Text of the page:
A new day brings a new set of questions and curiosities.
* Will left-hander Josh Rogers be invited to spring training next month?
Rogers underwent a second procedure on his left elbow on July 3, 2019, this one called an “ulnar collateral ligament revision.” He had Tommy John surgery during his senior year in high school.
Making it through his rehab program without any setbacks, Rogers was able to face hitters in the fall instructional camp and work with pitching coach/director of pitching Chris Holt and other instructors.
The Orioles could use spring training to make a more thorough evaluation of Rogers, who came to the organization in the Zack Britton trade with the Yankees in 2018. Of course, they could do the same if he’s held back until the second camp, though the Orioles would be preoccupied with starting their season.
I’ve heard that Rogers is fully recovered and back to 2018 form, when the previous regime was excited to get him. But he needs to make an impression on the new group.
He needs the chance to do it.
So, back to my original question. Will Rogers receive a spring training invite?
From what I can glean - and I do love that word - it depends on how many players are permitted in camps. Major League Baseball is taking its sweet time alerting teams.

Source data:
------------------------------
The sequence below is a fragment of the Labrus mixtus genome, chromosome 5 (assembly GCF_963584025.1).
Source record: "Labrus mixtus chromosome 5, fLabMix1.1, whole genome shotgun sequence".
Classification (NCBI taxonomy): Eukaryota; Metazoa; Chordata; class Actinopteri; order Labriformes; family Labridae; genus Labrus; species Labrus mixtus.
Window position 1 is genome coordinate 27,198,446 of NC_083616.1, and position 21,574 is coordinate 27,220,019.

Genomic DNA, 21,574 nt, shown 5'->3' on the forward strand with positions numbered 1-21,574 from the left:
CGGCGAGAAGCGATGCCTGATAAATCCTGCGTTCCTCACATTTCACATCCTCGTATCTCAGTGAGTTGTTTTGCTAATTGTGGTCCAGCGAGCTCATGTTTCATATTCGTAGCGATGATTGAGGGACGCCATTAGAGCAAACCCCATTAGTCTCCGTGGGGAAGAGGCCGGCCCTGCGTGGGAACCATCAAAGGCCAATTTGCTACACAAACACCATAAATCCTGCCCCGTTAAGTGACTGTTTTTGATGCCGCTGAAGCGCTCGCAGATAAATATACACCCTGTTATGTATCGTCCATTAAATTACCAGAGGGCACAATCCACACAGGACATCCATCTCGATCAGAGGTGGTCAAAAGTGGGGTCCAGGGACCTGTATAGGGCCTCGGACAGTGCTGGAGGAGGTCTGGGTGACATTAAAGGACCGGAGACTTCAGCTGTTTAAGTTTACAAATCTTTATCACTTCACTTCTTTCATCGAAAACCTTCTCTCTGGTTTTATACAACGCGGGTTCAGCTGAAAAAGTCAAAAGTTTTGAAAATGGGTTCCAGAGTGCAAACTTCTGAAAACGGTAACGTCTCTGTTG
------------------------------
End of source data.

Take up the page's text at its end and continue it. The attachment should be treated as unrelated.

* Can Dilson Herrera get back to the majors?
If he does, it might not be with the Orioles.
You Google Herrera’s name and see that he’s listed in the Orioles’ organization. You tell your friends.
You’d be wrong.
Herrera is a minor league free agent. I checked his status over the weekend to clear up the confusion.
The Orioles gave Herrera six plate appearances in September, designated him for assignment after he went 0-for-5 with four strikeouts, and outrighted him to their alternate camp site.
Herrera was removed from the roster when the Orioles activated Chris Davis from the 10-day injured list.
The Orioles needed Herrera on Sept. 1, selecting his contract while Hanser Alberto was day-to-day with a sore knee. Herrera stood out at summer training camp, impressing at the plate and in the outfield corners, and leading to speculation that he might make the 30-man opening day roster.
Not only was he omitted from it, he spent most of the abbreviated season at the secondary site.
* Will the Orioles attempt to sign a veteran catcher before setting their camp roster?
Bryan Holaday is gone after signing a minor league deal with the Diamondbacks. The Orioles brought in Nick Ciuffo, who was the Rays’ first-round selection in 2013 and appeared in only 19 games in the majors.
He doesn’t qualify as a veteran backup.
Is that enough?